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Deciduous shrub or small tree, to 2.5(-5) m; vegetative shoots arising from buds in the axils of the lowest scale-like leaves; young twigs usually covered with unicellular and a few gland-tipped hairs. Leaves turning yellow, orange or red in autumn, arranged in pseudowhorls of (4-)5(-9) at the apices of the branches, 2.5-11.7 x 0.9-7.2 cm, orbicular to broadly obovate or elliptic, apex obtuse or rounded and mucronate, base cuneate, lower surface glabrous to sparsely unicellular-pubescent, midrib with short curled hairs and fringed with longer straight or crisped hairs. Pedicels usually covered with eglandular hairs or occasionally with unicellular hairs only. Flowers not scented, appearing before or with the leaves, 3-6, in an umbellate raceme; calyx 1.5-7 mm; corolla light to deep pink, with red-brown spots on upper lobes, broadly rotate to funnelform, the short tube expanding gradually into the longer limb, 23-47 mm. Capsule covered with gland-tipped hairs. Flowering April-May. Royal Horticultural Society (1997)
Distribution North Korea South Korea Russia E
Habitat 400-1,500 m
RHS Hardiness Rating H6
Awards AM 1896 (Messrs J. Veitch & Sons, Chelsea); flowers soft pink. FCC 1944 (Lord Aberconway, Bodnant); flowers Rhodamine Pink. FCC 1965 (Sir Giles Loder, Leonardslee, Sussex) to a clone 'Prince Charming'; flowers Rhodamine Pink, with darker tinges, spotted deep crimson. AGM 1993
Conservation status Least concern (LC)
Taxonomic note This species is distantly related to R. pentaphyllum and R. quinquefolium on account of its whorled leaves but is very different from either. Royal Horticultural Society (1997)
A deciduous shrub up to 10 or 15 ft high; twigs bristly when young. Leaves in a terminal cluster of about five, each 21⁄2 to 5 in. long, 11⁄2 to 3 in. wide, obovate or somewhat diamond-shaped, tapering at the base, blunt or slightly notched at the apex, glabrous on both surfaces except for a few scattered bristles above and loose down beneath when young. Flowers in clusters of three to six, on glandular-hairy stalks about 1 in. long, opening in April or May. Calyx about 3⁄16 in. long, glandular-hairy, with ovate lobes. Corolla 3 to 31⁄2 in. across, widely funnel-shaped, with five rounded lobes, white or soft rose, spotted with reddish brown on the three upper lobes. Stamens ten, downy towards the base. Ovary and lower part of.style glandular. Bot. Mag., t. 7373. (s. Azalea ss. Schlippenbachii)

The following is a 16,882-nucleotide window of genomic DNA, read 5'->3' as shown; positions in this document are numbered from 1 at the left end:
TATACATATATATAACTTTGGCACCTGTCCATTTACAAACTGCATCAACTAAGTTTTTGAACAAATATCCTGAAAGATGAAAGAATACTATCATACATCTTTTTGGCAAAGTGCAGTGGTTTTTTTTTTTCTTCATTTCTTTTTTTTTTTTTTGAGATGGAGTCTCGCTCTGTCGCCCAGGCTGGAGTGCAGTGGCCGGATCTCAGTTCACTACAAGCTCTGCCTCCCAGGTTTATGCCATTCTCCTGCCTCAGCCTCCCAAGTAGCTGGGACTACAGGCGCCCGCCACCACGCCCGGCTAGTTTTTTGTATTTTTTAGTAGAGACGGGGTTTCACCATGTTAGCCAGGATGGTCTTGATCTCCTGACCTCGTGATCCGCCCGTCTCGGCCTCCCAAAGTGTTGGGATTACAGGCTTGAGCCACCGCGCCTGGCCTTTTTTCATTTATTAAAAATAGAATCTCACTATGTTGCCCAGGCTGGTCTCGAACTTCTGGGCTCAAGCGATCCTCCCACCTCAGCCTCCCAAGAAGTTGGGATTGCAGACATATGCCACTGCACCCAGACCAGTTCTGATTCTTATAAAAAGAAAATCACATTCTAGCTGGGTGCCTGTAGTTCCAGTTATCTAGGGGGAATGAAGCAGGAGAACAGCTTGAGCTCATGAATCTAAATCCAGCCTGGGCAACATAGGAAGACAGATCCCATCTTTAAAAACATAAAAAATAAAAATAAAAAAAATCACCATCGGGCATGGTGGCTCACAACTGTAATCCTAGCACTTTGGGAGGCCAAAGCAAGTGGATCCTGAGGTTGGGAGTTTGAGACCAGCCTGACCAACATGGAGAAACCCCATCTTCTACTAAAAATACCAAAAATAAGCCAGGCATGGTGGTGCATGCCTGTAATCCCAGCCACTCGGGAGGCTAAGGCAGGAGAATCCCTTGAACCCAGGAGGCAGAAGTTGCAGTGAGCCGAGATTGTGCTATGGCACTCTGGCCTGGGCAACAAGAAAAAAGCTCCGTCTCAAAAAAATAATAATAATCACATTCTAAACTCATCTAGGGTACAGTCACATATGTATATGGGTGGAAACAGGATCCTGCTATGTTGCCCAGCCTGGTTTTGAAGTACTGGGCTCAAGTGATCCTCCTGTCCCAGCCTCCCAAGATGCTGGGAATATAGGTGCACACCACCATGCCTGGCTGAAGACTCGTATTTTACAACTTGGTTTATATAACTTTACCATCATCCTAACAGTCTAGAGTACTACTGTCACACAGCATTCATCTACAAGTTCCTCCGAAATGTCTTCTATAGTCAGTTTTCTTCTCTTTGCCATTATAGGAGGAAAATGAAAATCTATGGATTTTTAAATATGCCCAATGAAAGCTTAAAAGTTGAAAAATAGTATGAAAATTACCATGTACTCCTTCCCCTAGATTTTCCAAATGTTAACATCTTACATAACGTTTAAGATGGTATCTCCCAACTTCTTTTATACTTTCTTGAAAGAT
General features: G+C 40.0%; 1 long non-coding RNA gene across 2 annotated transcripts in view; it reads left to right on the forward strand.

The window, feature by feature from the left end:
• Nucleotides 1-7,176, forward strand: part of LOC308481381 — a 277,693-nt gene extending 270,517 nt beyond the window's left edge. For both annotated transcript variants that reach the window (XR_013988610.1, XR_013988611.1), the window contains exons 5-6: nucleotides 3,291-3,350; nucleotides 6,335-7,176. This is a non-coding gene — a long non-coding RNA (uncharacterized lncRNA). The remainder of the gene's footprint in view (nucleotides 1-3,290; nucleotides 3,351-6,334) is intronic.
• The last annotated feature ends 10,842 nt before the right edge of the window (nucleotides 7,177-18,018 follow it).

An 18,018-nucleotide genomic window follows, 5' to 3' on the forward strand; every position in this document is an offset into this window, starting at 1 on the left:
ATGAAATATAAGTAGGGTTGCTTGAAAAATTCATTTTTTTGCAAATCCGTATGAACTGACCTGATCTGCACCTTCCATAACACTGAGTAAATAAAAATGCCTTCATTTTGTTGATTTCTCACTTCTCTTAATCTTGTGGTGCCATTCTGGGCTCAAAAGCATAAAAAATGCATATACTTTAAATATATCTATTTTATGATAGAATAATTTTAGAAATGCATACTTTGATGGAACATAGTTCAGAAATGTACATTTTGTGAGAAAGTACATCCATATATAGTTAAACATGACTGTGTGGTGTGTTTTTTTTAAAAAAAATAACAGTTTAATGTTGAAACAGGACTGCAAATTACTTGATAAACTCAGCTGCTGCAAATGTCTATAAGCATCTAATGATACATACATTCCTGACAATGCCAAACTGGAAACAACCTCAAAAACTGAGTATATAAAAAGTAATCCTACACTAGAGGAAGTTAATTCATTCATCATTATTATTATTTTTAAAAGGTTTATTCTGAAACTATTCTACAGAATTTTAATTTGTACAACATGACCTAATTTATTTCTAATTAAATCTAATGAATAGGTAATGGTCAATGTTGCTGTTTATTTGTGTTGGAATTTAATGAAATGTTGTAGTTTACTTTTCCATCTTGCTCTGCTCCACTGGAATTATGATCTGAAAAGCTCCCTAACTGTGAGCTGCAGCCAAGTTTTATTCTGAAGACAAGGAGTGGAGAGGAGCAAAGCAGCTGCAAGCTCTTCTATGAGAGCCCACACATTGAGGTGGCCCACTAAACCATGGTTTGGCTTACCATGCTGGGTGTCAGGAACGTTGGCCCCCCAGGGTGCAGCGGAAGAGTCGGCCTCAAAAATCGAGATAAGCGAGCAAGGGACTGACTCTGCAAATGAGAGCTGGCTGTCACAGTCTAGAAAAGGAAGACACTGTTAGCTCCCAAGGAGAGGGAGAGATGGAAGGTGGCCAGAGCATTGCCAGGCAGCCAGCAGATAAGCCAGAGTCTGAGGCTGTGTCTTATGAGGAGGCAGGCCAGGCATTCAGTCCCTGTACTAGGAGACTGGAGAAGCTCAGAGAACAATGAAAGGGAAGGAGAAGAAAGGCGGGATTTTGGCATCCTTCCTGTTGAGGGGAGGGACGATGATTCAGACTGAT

Native mainly of Korea, but also found in bordering parts of Russia and China; long cultivated in Japan, but not indigenous there. It was discovered by Baron Schlippenbach on the coast of east Korea in 1854 and collected again nine years later in the Korean archipelago by Richard Oldham. The first introduction was by J. G. Veitch in 1893, from a Japanese garden, but most of the cultivated plants in Britain derive from the seeds which Wilson collected in Korea in 1917 and 1918.
R. schlippenbachii is a plant of exquisite beauty, and its fine leaves, suffused with purplish red when young, are the largest and most striking among azaleas. Unfortunately it suffers from a defect very common in trees and shrubs from the mainland of north-east Asia: it is excited into growth by early warmth only to have its young growths destroyed by frost. So far as winter frost is concerned it is quite hardy, but is a hopeless subject except in warm or elevated districts where spring frosts are infrequent. Being an inhabitant of thin oakwoods in a region with hot and sunny summers it needs plenty of light and does not thrive in very acid soils. A light soil enriched with leaf-mould is better than a peaty one.
R. schlippenbachii received an Award of Merit when shown by Messrs Veitch in 1896. A form with Rhodamine Pink flowers from Bodnant was given a First Class Certificate in 1944, and the clone ‘Prince Charming’ from Leonardslee received the same award in 1965 when shown by Sir Giles Loder. In this too the colour of the flowers is Rhodamine Pink.